Rudy Giuliani’s law licence suspended by New York court


Rudy Giuliani has been suspended from practising law in New York after a state court found he had made false and misleading statements while representing Donald Trump in a failed effort to overturn last year’s presidential election.

The ruling from the New York state appeals court on Thursday means Giuliani will be prohibited from practising law in his home state for the first time in more than 50 years, dealing another blow to the reputation of a man who was once a serious contender for US president.

The court stated in its ruling: “[Giuliani] communicated demonstrably false and misleading statements to courts, lawmakers and the public at large in his capacity as lawyer for former President Donald J Trump and the Trump campaign in connection with Trump’s failed effort at re-election in 2020.

“These false statements were made to improperly bolster [the] respondent’s narrative that due to widespread voter fraud, victory in the 2020 United States presidential election was stolen from his client. We conclude that [the] respondent’s conduct immediately threatens the public interest and warrants interim suspension from the practice of law.”

Giuliani did not respond to a request to comment.

Giuliani enjoyed a glittering legal career after being admitted to the New York bar in 1969, serving as associate attorney-general in the Reagan administration and as US attorney for the Southern District of New York.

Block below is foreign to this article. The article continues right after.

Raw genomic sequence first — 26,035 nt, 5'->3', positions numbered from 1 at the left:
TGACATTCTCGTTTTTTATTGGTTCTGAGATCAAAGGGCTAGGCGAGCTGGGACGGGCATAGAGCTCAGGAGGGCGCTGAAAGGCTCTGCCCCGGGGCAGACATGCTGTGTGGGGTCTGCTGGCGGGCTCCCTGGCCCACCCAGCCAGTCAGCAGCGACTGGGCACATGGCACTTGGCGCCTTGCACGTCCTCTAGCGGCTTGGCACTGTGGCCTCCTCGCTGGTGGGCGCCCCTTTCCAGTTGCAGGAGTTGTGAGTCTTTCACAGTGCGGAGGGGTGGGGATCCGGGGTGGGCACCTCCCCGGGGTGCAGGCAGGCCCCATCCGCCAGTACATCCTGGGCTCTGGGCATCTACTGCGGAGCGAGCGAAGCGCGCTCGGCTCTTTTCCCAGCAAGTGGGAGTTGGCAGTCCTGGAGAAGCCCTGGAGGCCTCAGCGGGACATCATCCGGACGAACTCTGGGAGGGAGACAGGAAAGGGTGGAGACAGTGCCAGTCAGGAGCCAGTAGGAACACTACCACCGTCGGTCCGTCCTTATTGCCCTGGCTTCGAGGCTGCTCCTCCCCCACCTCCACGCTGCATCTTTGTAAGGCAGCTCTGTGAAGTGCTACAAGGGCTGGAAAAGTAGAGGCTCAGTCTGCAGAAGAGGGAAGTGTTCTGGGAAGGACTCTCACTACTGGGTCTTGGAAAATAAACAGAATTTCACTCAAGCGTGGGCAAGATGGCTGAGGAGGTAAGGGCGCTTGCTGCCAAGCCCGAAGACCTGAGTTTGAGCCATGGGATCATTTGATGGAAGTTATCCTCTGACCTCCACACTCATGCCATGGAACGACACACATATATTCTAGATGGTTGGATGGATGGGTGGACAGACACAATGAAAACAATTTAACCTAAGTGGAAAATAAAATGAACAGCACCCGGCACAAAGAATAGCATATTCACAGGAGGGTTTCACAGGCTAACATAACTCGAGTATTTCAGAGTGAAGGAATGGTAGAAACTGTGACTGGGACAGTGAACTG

He came to international prominence as mayor of New York and was lauded for his response to the 9/11 attacks. But more recently he has been better known as Trump’s personal lawyer and ally, fronting the campaign to overturn Joe Biden’s victory in November’s election.

During that campaign Giuliani regularly appeared on rightwing news channels falsely accusing voting machine companies, among others, of having helped steal the election from Trump. His comments at that time have already triggered a lawsuit from Dominion, one of the voting companies in question, which is seeking $1.3bn in damages for alleged defamation.

Giuliani is also under investigation by New York prosecutors over his business dealings in Ukraine, and his home and office were searched by federal agents last month.

The New York court found in Thursday’s ruling that Giuliani had made misleading statements on a range of topics.

They include misstating the number of absentee ballots sent out in Pennsylvania, falsely telling a court that Trump was pursuing a fraud claim related to the election when he was not and wrongly claiming that the boxer Joe Frazier was still voting in Philadelphia despite having died in 2011.

“False statements intended to foment a loss of confidence in our elections and resulting loss of confidence in government generally damage the proper functioning of a free society,” the court wrote.

“When those false statements are made by an attorney, it also erodes the public’s confidence in the integrity of attorneys admitted to our bar and damages the profession’s role as a crucial source of reliable information.”

Giuliani’s suspension will apply until more formal disciplinary hearings are held, the court said, although he can appeal the suspension before that.



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